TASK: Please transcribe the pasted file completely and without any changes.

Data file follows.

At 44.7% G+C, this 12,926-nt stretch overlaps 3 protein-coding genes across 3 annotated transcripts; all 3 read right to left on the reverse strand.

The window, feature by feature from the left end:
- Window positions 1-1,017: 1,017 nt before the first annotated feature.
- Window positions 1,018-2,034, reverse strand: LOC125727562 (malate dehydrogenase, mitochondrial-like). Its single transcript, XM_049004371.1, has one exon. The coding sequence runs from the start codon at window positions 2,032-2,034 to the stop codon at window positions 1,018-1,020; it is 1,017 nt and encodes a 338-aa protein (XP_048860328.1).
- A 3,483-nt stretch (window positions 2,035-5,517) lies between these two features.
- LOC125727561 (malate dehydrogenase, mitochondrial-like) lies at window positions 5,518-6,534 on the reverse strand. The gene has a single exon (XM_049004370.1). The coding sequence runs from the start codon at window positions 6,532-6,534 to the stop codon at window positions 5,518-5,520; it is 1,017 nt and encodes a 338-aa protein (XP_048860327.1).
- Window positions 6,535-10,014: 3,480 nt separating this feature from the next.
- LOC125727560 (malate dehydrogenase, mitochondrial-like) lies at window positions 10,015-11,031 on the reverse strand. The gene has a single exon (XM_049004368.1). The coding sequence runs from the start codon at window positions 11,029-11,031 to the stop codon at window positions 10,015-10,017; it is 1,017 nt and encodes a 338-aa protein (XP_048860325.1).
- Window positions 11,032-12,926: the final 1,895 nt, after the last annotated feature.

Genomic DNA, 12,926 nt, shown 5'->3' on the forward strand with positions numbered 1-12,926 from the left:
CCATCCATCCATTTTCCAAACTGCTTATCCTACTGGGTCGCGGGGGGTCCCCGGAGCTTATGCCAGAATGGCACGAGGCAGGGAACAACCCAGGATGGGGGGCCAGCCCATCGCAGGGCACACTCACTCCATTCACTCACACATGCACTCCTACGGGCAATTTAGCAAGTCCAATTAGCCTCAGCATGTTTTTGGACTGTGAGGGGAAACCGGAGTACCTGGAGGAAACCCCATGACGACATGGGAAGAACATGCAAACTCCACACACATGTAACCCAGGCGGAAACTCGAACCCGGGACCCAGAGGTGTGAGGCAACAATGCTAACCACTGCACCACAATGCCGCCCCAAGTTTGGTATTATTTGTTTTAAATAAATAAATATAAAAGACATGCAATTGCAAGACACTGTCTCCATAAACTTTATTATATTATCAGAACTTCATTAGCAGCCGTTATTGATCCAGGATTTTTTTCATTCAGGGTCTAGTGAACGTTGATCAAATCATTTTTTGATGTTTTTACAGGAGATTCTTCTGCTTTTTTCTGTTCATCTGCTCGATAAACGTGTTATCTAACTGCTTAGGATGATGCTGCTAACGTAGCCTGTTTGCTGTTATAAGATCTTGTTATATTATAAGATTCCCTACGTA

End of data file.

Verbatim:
At 44.7% G+C, this 12,926-nt stretch overlaps 3 protein-coding genes across 3 annotated transcripts; all 3 read right to left on the reverse strand.

The window, feature by feature from the left end:
- Window positions 1-1,017: 1,017 nt before the first annotated feature.
- Window positions 1,018-2,034, reverse strand: LOC125727562 (malate dehydrogenase, mitochondrial-like). Its single transcript, XM_049004371.1, has one exon. The coding sequence runs from the start codon at window positions 2,032-2,034 to the stop codon at window positions 1,018-1,020; it is 1,017 nt and encodes a 338-aa protein (XP_048860328.1).
- A 3,483-nt stretch (window positions 2,035-5,517) lies between these two features.
- LOC125727561 (malate dehydrogenase, mitochondrial-like) lies at window positions 5,518-6,534 on the reverse strand. The gene has a single exon (XM_049004370.1). The coding sequence runs from the start codon at window positions 6,532-6,534 to the stop codon at window positions 5,518-5,520; it is 1,017 nt and encodes a 338-aa protein (XP_048860327.1).
- Window positions 6,535-10,014: 3,480 nt separating this feature from the next.
- LOC125727560 (malate dehydrogenase, mitochondrial-like) lies at window positions 10,015-11,031 on the reverse strand. The gene has a single exon (XM_049004368.1). The coding sequence runs from the start codon at window positions 11,029-11,031 to the stop codon at window positions 10,015-10,017; it is 1,017 nt and encodes a 338-aa protein (XP_048860325.1).
- Window positions 11,032-12,926: the final 1,895 nt, after the last annotated feature.

Genomic DNA, 12,926 nt, shown 5'->3' on the forward strand with positions numbered 1-12,926 from the left:
CCATCCATCCATTTTCCAAACTGCTTATCCTACTGGGTCGCGGGGGGTCCCCGGAGCTTATGCCAGAATGGCACGAGGCAGGGAACAACCCAGGATGGGGGGCCAGCCCATCGCAGGGCACACTCACTCCATTCACTCACACATGCACTCCTACGGGCAATTTAGCAAGTCCAATTAGCCTCAGCATGTTTTTGGACTGTGAGGGGAAACCGGAGTACCTGGAGGAAACCCCATGACGACATGGGAAGAACATGCAAACTCCACACACATGTAACCCAGGCGGAAACTCGAACCCGGGACCCAGAGGTGTGAGGCAACAATGCTAACCACTGCACCACAATGCCGCCCCAAGTTTGGTATTATTTGTTTTAAATAAATAAATATAAAAGACATGCAATTGCAAGACACTGTCTCCATAAACTTTATTATATTATCAGAACTTCATTAGCAGCCGTTATTGATCCAGGATTTTTTTCATTCAGGGTCTAGTGAACGTTGATCAAATCATTTTTTGATGTTTTTACAGGAGATTCTTCTGCTTTTTTCTGTTCATCTGCTCGATAAACGTGTTATCTAACTGCTTAGGATGATGCTGCTAACGTAGCCTGTTTGCTGTTATAAGATCTTGTTATATTATAAGATTCCCTACGTA